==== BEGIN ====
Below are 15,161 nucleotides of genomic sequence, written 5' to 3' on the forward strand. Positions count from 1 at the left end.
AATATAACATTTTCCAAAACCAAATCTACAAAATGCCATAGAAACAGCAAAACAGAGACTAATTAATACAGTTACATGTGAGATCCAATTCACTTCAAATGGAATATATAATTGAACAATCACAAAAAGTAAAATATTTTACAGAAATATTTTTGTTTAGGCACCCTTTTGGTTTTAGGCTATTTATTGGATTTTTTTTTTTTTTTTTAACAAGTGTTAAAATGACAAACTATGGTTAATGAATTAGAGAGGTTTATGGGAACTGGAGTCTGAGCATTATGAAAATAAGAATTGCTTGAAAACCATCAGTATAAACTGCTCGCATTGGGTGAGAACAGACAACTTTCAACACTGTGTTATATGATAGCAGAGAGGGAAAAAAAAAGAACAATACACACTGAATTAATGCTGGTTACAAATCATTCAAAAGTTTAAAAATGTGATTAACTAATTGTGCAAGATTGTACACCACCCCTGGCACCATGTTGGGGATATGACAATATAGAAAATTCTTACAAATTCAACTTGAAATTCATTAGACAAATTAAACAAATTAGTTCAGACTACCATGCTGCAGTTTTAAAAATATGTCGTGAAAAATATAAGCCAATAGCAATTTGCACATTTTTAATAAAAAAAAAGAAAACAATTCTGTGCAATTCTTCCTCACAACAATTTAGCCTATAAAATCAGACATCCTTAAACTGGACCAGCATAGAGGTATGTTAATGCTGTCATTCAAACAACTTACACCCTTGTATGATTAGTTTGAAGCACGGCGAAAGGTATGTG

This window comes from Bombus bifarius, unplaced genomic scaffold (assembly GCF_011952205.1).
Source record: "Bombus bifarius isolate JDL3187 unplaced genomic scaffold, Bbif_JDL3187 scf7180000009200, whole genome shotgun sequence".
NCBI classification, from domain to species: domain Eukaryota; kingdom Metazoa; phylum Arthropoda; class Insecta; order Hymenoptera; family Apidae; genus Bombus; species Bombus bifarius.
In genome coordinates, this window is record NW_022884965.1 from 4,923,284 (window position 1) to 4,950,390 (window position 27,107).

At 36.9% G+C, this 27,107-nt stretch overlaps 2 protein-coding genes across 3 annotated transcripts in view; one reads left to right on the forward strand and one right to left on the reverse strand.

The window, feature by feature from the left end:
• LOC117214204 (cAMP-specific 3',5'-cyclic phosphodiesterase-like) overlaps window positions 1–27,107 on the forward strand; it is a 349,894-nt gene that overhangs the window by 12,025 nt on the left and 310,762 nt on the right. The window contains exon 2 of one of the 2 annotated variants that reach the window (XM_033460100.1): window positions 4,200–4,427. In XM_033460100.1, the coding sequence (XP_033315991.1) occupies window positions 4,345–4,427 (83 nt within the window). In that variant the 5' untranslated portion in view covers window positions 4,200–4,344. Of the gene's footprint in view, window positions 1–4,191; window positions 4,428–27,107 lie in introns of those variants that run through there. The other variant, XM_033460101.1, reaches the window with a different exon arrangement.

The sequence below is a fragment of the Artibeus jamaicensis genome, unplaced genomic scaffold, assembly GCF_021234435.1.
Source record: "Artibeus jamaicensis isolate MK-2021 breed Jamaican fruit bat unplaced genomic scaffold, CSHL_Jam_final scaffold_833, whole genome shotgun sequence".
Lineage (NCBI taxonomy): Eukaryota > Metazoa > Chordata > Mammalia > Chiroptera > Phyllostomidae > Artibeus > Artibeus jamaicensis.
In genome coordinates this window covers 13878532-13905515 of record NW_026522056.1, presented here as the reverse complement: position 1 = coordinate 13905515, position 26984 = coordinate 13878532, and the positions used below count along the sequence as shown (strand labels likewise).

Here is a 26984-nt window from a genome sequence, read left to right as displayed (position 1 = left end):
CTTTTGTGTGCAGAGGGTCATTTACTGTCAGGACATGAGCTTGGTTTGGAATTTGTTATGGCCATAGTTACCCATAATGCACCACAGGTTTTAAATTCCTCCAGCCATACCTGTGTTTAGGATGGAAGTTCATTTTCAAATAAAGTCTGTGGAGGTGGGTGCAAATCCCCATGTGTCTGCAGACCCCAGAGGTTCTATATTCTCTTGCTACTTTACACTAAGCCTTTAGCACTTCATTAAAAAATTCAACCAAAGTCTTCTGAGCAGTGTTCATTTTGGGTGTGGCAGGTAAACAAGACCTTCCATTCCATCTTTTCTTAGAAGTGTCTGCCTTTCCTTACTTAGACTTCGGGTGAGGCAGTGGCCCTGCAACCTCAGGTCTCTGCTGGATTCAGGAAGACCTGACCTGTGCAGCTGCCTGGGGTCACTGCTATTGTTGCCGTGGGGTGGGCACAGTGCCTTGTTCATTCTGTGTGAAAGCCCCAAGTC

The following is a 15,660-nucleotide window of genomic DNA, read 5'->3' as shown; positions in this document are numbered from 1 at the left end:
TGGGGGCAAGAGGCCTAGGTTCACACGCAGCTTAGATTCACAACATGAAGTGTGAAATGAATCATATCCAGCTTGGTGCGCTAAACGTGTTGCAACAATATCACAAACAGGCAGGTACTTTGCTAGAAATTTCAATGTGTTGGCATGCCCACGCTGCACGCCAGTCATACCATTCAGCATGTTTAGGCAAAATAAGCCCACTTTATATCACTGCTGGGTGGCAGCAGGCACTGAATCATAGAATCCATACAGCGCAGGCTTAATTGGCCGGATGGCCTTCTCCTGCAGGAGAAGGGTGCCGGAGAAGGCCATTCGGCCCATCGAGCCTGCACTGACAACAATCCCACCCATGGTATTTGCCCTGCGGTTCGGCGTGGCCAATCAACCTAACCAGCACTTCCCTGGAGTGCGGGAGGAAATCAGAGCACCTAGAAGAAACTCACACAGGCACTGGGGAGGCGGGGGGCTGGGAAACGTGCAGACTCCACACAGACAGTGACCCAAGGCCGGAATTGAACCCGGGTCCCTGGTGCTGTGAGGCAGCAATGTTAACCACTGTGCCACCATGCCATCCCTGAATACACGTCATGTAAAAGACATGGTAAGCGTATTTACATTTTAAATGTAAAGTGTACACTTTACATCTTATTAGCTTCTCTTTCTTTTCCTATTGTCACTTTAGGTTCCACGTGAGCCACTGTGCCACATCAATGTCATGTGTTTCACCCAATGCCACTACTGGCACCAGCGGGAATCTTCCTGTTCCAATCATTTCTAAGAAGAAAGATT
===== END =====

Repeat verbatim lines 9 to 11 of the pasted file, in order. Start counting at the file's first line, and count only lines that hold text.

• LOC117214204 (cAMP-specific 3',5'-cyclic phosphodiesterase-like) overlaps window positions 1–27,107 on the forward strand; it is a 349,894-nt gene that overhangs the window by 12,025 nt on the left and 310,762 nt on the right. The window contains exon 2 of one of the 2 annotated variants that reach the window (XM_033460100.1): window positions 4,200–4,427. In XM_033460100.1, the coding sequence (XP_033315991.1) occupies window positions 4,345–4,427 (83 nt within the window). In that variant the 5' untranslated portion in view covers window positions 4,200–4,344. Of the gene's footprint in view, window positions 1–4,191; window positions 4,428–27,107 lie in introns of those variants that run through there. The other variant, XM_033460101.1, reaches the window with a different exon arrangement.

The sequence below is a fragment of the Artibeus jamaicensis genome, unplaced genomic scaffold, assembly GCF_021234435.1.
Source record: "Artibeus jamaicensis isolate MK-2021 breed Jamaican fruit bat unplaced genomic scaffold, CSHL_Jam_final scaffold_833, whole genome shotgun sequence".